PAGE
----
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..including himself.

Fair, but BWI is certainly the lesser of two evils. Had he been as drunk as he was and driving a vehicle that was eight times as wide, he probably would have hit the kid.

Agreed, BWI is not as bad as DWI.

But it's not as nice as DCA. (Sorry, couldn't resist that one.)

Biking while intoxicated certainly lesser of two evils, though. Personally, I'd rather be hit my a drunk person on a 30 lb. bike than a drunk person in a 2 ton automobile.

I'd rather not have any drunk cyclists or drunk drivers at all. I don't mind that they are prosecuting this guy. Not only is he a menace to others but he also tarnishes the reputation of cyclists in general. And then that leads to Kornheiser-type rants and threats from others.

That's unfair. Kornheiser only wants to give him a little "love bump" on his back wheel.

Clearly the intoxicated driver statute applies to cyclists. Even absent the definition of a vehicle there is another section of DC Code that says that laws applying to operators of vehicles apply to cyclists operating on roadways. (What would be a question is whether a cyclist operating somewhere other than the roadway, such as a sidewalk or bike path, would be subject to the statute.)

A better legal argument (although still a long-shot) would be to challenge the consitutionality of the application of the statute to cyclists. It's instructive to look at the history of seat-belt laws. About twenty years ago, when seat-belt laws first started appearing, they were challenged on constitutional grounds. A law must serve a public purpose, the argument went, and protecting yourself from the consequences of your own actions is not considered a constitutionally valid purpose. In the seat-belt cases, the courts did not accept evidence of the safety benefits to the driver as evidence of a public purpose. However, the states were able to show that seat-belts help drivers keep control of their vehicles during accidents, which benefits others around them and thus serves a public purpose. That this purpose was ancillary to the main purpose of seat-belts was irrelevant to the courts, and the seat-belt laws were allowed to stand. The standard for a public purpose is very low; it doesn't have to be the main purpose of a law, but it has to exist.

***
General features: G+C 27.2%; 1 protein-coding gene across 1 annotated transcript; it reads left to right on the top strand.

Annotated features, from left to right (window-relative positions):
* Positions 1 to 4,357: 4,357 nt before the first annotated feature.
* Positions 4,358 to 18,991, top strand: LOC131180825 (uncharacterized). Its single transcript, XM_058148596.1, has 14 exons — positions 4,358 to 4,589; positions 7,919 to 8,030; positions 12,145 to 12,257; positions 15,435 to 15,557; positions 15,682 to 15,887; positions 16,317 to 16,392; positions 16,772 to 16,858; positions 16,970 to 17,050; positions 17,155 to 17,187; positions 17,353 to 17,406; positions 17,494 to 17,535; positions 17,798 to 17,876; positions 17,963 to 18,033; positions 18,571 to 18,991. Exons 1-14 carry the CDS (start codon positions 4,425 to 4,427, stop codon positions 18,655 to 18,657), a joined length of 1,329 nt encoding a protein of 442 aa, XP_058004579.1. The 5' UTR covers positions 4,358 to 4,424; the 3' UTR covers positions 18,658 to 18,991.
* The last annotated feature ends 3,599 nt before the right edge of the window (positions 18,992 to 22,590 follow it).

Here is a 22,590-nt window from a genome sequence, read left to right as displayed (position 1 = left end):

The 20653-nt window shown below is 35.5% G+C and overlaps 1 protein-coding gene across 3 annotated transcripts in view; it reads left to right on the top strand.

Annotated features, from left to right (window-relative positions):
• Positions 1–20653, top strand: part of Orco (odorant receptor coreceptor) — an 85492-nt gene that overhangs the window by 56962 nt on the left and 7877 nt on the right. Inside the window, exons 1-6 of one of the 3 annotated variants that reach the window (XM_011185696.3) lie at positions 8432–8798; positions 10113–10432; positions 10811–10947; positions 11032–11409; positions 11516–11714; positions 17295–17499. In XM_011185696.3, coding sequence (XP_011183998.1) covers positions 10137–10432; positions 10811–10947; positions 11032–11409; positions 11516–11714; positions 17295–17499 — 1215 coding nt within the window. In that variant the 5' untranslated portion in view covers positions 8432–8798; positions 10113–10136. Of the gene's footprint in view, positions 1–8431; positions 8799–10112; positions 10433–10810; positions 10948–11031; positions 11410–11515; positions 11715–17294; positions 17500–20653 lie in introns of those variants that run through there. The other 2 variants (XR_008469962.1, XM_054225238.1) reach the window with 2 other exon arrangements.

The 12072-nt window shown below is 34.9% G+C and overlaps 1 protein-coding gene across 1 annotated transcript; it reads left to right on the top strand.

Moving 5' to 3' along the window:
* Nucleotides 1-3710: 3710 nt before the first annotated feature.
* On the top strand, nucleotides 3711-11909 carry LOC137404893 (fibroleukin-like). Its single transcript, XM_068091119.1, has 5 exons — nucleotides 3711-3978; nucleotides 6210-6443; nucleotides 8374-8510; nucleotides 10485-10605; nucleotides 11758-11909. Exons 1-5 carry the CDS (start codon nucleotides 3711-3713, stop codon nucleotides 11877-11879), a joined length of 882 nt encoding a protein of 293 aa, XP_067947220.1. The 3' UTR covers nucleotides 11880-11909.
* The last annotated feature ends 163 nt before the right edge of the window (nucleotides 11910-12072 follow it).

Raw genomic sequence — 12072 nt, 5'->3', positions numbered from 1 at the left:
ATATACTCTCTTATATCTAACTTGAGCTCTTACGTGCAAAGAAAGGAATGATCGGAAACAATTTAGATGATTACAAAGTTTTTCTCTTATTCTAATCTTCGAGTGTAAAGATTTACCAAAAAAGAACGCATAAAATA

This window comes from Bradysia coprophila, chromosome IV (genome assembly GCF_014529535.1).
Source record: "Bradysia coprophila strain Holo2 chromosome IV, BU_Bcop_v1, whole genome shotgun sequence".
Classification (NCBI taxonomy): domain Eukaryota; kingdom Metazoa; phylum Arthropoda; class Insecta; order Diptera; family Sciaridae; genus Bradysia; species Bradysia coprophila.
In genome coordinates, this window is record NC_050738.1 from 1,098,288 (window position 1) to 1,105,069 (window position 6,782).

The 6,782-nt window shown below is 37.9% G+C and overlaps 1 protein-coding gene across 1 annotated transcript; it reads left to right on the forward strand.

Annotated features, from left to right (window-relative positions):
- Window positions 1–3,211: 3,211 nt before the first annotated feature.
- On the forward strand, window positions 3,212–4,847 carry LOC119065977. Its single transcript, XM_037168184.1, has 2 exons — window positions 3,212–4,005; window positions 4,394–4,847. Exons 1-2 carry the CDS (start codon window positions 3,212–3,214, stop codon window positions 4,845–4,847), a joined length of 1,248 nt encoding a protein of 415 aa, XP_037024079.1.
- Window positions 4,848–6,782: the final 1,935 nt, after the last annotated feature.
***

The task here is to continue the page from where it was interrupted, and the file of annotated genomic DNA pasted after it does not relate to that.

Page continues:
So the prosecution should be made to show that intoxicated cycling (or droving draft animals or beasts of burden for that matter) poses a public danger to anyone other than the operator which the state has an interest in preventing. And they're not allowed to say "it's common sense," they have to introduce real evidence. I believe that this would be a very difficult thing to prove given the general dearth of reliable bicycle-related safety data.

My broader point is that I believe that too often cycling is viewed through the wrong lens, as basically like driving. Driving is highly regulated because it is a public danger; cars kill about 40,000 people a year in this country. Cycling is regulated essentially at the same level even though it poses nowhere near the public danger. Driving is under-regulated relative to the danger, and cycling is over-regulated. As cyclists we shouldn't concede this point, and we should demand an appropriate level of regulation.

Of course, I don't advocate drunk driving. I just don't believe it should be subject to draconian criminal penalties.


In your last paragraph, you mean "drunk cycling", I assume?

Many countries recognize that one should not cycle while intoxicated. But the limits for cycling offenses are higher then for car drivers or motorcyclists. That makes sense since we are talking 30lbs v. ~4,400lbs (or 400-700lbs for a motorcycle).

I know that in Germany you can lose your driver's license when you cycle drunk over the limit (whatever the limit is which I have not checked but it is something like .15 IIRC).

But seriously, there has to be some allowance for the fact that you are NOT operating a potentially deadly weapon (if I may call our cars that).

What's next: WUI, Wlaking under the influence?

Correct, I meant "drunk cycling."

In reality this guy's initial crime wasn't DUI, it was failing the "attitude test". If you're sh*t-house drunk and refuse a lawful request/order from a cop your get what you deserve. An MPD officer tried to give him the chance to walk home and wasn't even going to cite him for public intoxication. Public intoxication would also be called "walking under the influence" and it's illegal too. All this guy had to do was stumble out of sight of the cop and then [try to] ride home. He was apparently too stupid and/or drunk to do that. Honestly - I ride 'tipsy' on occasion when coming home from the bar and have had police contact on more than one of these rides. The right answer is "yes sir [or ma'am]". Don't be a moron and you won't wake up in jail. Not rocket science.

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